The salary gap between charity finance officers and those in the commercial sector is narrowing, according to the latest six-monthly report from Hays Accountancy Personnel.
Large charities (those with incomes of £50m or higher) were offering £40,000 to £140,000 for finance directors, while smaller charities offered £33,000 to £50,000.
Hays' Guide to Salaries in Accountancy reveals small pay increases across all positions in the second half of 2003. Starting salaries for ledger clerks averaged £18,000 to £18,500.
However, the sector still had problems recruiting and retaining accountancy professionals, particularly in the middle grades.
There was no significant pay gap with the commercial or public sector among partly qualified staff, but there was a perceived lack of opportunities for career advance beyond a certain level.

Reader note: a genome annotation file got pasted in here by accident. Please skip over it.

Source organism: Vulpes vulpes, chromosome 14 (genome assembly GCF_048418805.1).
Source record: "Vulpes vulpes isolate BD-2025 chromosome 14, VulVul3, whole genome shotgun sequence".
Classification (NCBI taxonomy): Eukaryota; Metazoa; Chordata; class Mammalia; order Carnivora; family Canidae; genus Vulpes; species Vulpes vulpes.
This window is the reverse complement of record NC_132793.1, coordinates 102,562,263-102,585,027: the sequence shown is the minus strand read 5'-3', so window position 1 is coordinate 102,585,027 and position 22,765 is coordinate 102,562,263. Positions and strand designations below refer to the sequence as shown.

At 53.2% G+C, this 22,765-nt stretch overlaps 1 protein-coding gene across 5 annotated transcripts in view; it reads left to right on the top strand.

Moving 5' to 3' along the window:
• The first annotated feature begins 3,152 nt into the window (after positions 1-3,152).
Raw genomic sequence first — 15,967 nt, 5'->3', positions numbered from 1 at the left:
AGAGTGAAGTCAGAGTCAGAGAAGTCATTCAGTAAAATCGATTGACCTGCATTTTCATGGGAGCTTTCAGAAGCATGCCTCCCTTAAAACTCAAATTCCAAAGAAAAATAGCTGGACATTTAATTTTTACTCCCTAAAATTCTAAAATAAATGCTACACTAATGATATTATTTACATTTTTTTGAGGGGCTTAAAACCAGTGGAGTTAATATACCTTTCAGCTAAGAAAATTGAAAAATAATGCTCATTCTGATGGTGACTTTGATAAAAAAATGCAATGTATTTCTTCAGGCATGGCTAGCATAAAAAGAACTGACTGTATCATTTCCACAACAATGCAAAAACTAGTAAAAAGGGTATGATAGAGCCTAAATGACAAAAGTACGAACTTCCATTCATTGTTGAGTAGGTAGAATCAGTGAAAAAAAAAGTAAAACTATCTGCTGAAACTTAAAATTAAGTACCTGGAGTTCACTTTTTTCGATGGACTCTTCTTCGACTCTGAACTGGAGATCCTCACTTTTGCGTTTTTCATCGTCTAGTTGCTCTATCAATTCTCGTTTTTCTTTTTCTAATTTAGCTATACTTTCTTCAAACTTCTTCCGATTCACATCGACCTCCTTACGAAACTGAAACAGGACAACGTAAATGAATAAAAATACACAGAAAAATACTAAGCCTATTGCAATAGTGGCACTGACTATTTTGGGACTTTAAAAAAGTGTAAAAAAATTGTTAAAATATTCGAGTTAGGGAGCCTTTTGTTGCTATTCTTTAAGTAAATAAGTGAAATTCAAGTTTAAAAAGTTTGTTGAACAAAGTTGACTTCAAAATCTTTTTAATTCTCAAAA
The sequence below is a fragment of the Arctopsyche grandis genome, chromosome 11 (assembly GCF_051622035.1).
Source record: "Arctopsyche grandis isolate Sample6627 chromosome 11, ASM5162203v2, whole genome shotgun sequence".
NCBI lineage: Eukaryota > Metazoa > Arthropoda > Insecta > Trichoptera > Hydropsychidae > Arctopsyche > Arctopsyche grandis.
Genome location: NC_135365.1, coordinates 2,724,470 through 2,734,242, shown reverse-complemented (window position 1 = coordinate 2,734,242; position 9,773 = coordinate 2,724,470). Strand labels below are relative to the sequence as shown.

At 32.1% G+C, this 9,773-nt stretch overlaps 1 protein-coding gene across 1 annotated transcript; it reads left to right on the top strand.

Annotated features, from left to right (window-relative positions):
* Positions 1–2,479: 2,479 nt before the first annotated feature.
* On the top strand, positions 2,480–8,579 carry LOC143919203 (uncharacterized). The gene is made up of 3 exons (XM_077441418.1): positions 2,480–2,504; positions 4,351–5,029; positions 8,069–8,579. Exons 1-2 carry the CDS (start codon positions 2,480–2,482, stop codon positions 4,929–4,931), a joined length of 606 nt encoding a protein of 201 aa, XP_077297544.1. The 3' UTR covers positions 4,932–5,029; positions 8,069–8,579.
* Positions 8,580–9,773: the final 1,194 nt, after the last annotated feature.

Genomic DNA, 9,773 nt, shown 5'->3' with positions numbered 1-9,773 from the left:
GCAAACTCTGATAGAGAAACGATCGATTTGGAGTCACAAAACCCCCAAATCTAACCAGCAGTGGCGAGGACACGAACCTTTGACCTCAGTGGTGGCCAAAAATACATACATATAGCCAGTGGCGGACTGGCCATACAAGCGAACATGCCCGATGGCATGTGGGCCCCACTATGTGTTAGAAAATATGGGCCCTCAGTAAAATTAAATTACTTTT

Andy Robling, director of Hays accountancy public and not-for-profit sectors, explained: "While many individuals enjoy working for the charitable sector, they can become frustrated by the lack of training, development and clear progression. People may be forced into more lucrative commercial or public sector roles."
At senior levels, salary packages are not usually the key recruitment factor, the report says. Most finance directors have moved from generous packages in the private sector and for altruistic reasons are willing to work for less.
Better work-life balance is an important 'pull' factor, it adds. Job shares, flexible working and the chance to participate in the wider activities of the charity were all attractions that should be promoted in recruitment ads.
Figures show huge salary differentials at finance director level among similar-sized charities. Larger charities paid, on average, £50,000 to £75,000 for a finance director, but some had paid up to £140,000 to secure the right person.
Fundraisers' salaries have been creeping up below chief executives and heads of corporate finance, as fundraising recruitment becomes competitive, Robling added.